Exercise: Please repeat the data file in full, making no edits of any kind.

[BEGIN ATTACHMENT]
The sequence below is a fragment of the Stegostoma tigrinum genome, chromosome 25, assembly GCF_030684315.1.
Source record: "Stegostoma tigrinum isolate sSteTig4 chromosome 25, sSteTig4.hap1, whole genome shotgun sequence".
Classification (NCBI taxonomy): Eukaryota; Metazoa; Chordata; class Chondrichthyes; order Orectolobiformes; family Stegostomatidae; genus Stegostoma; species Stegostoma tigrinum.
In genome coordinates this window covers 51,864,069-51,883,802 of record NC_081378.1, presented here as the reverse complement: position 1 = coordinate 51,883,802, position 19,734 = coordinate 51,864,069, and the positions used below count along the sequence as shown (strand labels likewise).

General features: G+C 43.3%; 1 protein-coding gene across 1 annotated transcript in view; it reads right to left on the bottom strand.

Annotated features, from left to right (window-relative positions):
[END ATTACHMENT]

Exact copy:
The sequence below is a fragment of the Stegostoma tigrinum genome, chromosome 25, assembly GCF_030684315.1.
Source record: "Stegostoma tigrinum isolate sSteTig4 chromosome 25, sSteTig4.hap1, whole genome shotgun sequence".
Classification (NCBI taxonomy): Eukaryota; Metazoa; Chordata; class Chondrichthyes; order Orectolobiformes; family Stegostomatidae; genus Stegostoma; species Stegostoma tigrinum.
In genome coordinates this window covers 51,864,069-51,883,802 of record NC_081378.1, presented here as the reverse complement: position 1 = coordinate 51,883,802, position 19,734 = coordinate 51,864,069, and the positions used below count along the sequence as shown (strand labels likewise).

General features: G+C 43.3%; 1 protein-coding gene across 1 annotated transcript in view; it reads right to left on the bottom strand.

Annotated features, from left to right (window-relative positions):